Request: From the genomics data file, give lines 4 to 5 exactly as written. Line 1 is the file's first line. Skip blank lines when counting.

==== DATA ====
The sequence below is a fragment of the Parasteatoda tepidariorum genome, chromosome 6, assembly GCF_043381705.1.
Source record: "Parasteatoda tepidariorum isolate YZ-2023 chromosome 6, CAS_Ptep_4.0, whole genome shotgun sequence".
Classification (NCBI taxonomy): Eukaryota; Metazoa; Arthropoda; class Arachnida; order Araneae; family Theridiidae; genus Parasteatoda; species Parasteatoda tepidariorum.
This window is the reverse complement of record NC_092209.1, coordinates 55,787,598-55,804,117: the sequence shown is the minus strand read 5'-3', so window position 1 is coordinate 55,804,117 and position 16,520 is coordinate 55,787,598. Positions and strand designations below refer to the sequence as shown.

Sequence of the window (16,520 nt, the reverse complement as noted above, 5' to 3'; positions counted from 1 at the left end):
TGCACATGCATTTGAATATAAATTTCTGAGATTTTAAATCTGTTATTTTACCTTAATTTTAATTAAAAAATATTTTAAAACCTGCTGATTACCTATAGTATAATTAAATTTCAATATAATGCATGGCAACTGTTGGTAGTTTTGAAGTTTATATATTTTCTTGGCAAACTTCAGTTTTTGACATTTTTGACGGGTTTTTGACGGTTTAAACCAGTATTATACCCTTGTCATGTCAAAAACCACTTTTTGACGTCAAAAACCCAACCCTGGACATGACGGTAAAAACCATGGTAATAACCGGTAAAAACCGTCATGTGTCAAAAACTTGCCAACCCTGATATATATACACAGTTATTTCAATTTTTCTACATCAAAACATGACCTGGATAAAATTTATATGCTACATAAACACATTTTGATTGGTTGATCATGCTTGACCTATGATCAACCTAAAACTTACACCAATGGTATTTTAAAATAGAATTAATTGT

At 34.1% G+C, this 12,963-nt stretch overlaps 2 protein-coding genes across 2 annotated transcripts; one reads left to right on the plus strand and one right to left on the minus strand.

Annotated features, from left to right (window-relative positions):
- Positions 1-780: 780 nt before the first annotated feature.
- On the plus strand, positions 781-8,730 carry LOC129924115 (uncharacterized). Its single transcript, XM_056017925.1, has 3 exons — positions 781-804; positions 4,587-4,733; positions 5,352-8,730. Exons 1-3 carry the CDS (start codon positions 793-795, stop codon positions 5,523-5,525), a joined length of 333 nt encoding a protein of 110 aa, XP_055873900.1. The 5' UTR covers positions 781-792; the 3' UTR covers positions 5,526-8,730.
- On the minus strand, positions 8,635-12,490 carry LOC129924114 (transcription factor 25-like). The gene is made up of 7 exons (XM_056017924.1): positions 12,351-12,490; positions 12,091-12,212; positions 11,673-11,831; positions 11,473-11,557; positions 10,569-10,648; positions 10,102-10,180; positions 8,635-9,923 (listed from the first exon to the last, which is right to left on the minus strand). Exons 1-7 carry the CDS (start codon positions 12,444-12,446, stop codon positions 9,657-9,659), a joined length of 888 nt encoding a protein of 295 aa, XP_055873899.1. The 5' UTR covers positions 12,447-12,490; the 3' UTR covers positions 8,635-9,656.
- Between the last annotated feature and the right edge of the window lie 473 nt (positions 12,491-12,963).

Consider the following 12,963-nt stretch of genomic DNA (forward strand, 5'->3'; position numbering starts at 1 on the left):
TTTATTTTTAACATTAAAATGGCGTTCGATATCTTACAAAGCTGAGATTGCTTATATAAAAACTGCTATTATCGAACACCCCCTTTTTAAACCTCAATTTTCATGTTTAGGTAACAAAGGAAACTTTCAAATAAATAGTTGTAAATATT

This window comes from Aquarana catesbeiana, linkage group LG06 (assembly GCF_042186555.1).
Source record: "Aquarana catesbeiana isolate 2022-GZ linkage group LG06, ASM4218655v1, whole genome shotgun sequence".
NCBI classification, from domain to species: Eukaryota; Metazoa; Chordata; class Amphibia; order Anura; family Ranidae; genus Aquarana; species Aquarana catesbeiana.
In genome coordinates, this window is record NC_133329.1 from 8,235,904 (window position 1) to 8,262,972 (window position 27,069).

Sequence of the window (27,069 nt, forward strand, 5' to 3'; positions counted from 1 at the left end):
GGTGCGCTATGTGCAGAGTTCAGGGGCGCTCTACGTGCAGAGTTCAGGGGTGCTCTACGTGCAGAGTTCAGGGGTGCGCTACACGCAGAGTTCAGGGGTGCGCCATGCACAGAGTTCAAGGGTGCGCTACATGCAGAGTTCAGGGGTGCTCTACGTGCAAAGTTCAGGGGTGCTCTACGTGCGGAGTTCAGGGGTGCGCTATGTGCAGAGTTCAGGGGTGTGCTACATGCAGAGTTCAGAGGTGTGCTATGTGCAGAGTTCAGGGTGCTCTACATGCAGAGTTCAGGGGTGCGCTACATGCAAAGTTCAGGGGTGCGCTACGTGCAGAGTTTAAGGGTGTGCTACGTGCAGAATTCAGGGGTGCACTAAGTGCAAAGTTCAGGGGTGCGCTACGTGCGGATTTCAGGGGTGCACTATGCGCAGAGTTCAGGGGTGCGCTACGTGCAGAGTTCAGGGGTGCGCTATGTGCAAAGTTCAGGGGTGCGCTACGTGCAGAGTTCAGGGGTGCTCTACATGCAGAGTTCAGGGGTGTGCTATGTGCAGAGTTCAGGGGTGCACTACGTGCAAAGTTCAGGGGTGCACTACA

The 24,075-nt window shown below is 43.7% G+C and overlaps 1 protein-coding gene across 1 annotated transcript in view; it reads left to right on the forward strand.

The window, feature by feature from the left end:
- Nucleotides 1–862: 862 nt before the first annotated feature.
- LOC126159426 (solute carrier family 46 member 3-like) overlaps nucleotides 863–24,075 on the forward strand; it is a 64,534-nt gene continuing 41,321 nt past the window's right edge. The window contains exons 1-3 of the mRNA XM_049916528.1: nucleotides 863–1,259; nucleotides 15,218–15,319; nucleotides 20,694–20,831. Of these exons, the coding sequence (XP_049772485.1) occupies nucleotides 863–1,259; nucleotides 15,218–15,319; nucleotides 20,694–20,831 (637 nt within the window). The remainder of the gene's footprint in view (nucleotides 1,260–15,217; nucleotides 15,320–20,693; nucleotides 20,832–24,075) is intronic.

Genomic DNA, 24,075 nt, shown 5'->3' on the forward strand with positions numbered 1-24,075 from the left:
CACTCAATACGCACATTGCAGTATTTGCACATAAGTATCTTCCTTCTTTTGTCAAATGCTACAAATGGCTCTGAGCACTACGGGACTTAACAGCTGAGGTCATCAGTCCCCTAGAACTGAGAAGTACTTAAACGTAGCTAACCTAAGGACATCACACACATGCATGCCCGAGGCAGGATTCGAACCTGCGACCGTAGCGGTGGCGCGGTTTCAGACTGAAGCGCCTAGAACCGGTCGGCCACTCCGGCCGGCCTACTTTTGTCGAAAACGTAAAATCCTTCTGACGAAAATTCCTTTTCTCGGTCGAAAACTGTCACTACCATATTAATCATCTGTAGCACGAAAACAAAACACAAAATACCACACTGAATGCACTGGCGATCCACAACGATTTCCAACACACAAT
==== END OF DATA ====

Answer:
This window is the reverse complement of record NC_092209.1, coordinates 55,787,598-55,804,117: the sequence shown is the minus strand read 5'-3', so window position 1 is coordinate 55,804,117 and position 16,520 is coordinate 55,787,598. Positions and strand designations below refer to the sequence as shown.

Sequence of the window (16,520 nt, the reverse complement as noted above, 5' to 3'; positions counted from 1 at the left end):